The Electricity Act of 2003 had assigned the deadline of January 27, 2009, for the grant of open access to all consumers with electricity requirement of above 1 Mw. The task force constituted by the Central Govt. has submitted its report in January’11, had said that no consumer in any state had availed open access so far and the “facility has been availed of only by captive producers and that, too, only marginally.
Applications seeking open access for over 25,700 Mw have been submitted till date in the country. Actual implementation has, however, been as low as 7,400 Mw, and that too largely for captive power, according to the latest data obtained from CERC. Large-scale commercial consumers, like restaurant owners in Mumbai, have already started choosing their distribution company. They recently opted for buying power from Tata Power instead of Reliance Infra due to cheaper rates.
In a move that could finally open up the power market in India, the power ministry has floated a Cabinet note to resolve a contentious issue in implementing open access that allows large users — typically consuming 1 Mw and above — to choose their electricity supplier. The issue relates to an earlier proposal by the Planning Commission to set aside a portion of the government’s quota of unallocated power for open access. The proposal was opposed by the Ministry of Power earlier this year on fear that it might lose control over allocations.
Miffed at the opposition from the ministry, the Planning Commission had sought the intervention of the Prime Minister’s Office (PMO). Earlier this year, Prime Minister Manmohan Singh had asked the Cabinet Committee on Economic Affairs (CCEA) to resolve the issue. “The ministry of power has now partially agreed with it. They have floated a Cabinet note on this. It has gone to various ministries for comments,” said Planning Commission Member B K Chaturvedi.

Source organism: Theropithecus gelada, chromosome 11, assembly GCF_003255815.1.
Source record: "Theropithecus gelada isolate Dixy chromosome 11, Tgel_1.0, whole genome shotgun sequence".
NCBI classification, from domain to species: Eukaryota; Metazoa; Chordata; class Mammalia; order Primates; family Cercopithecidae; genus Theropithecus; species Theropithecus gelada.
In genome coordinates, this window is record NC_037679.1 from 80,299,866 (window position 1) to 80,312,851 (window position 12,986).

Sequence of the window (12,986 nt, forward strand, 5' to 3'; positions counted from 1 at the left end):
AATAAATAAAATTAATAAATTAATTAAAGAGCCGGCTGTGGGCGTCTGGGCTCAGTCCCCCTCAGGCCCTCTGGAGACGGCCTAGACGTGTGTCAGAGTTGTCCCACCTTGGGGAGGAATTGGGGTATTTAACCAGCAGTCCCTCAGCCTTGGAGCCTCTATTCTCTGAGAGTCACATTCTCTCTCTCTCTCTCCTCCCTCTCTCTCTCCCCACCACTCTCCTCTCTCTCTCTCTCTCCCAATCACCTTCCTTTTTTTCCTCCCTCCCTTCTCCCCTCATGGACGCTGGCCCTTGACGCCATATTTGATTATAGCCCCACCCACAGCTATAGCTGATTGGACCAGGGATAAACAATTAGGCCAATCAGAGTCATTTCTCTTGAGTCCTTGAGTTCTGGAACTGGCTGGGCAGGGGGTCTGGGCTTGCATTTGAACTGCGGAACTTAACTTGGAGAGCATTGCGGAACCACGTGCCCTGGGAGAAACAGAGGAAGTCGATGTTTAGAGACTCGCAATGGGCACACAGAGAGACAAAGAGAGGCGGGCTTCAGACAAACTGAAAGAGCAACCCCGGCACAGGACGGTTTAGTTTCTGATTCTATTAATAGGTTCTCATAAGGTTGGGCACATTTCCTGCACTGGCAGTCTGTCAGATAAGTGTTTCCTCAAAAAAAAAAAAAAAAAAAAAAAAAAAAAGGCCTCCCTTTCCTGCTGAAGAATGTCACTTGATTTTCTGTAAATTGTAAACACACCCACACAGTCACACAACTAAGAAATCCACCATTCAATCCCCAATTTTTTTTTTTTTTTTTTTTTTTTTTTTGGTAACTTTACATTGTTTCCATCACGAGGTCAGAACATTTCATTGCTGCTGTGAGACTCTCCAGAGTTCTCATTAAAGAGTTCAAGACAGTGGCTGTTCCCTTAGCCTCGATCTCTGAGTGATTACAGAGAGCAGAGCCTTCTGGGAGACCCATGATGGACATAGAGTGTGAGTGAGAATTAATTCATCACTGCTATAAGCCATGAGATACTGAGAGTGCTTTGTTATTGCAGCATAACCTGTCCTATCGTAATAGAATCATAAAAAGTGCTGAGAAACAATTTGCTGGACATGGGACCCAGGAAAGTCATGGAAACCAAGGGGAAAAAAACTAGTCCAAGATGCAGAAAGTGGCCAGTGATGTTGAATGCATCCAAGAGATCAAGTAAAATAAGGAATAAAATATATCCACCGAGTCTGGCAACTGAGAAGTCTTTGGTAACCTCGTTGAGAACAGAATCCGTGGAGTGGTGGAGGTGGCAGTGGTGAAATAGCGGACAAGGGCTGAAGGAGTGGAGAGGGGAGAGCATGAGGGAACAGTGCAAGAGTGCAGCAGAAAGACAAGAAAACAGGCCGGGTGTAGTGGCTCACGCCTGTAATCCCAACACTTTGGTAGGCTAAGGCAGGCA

The power ministry has discretion in the allocation of 15 per cent of the 300 billion units of power produced by Central generating stations annually. This quantum of unallocated power is generally used by the government to bridge the demand-supply gap in times when a state is reeling under huge deficits of electricity. The proposal of setting aside one-fourth of this 15 per cent for direct sale to open access consumers was one of the recommendations made by the inter-ministerial task force on ‘Measures for Operationalising Open Access in Power Sector’,.
One of the stumbling blocks for open access is the high cross-subsidy surcharge — the amount paid by a consumer switching his electricity supplier to his existing supplier to offset the loss incurred by the exiting supplier on this account.The state regulators have fixed cross-subsidy surcharges which are so high that it becomes difficult for consumers to change their supplier,” said a senior CERC official. There are divergent views also on whether setting aside some power for sale through open access is the solution to the problem.
Setting strict penalties for defaulting states is another solution, according to other experts. “If the government wants to enforce open access, it should come out with a mechanism under which those states which do not allow open access of power could be penalised through refusal of their share of unallocated quota. And even their base power from central stations could be curtailed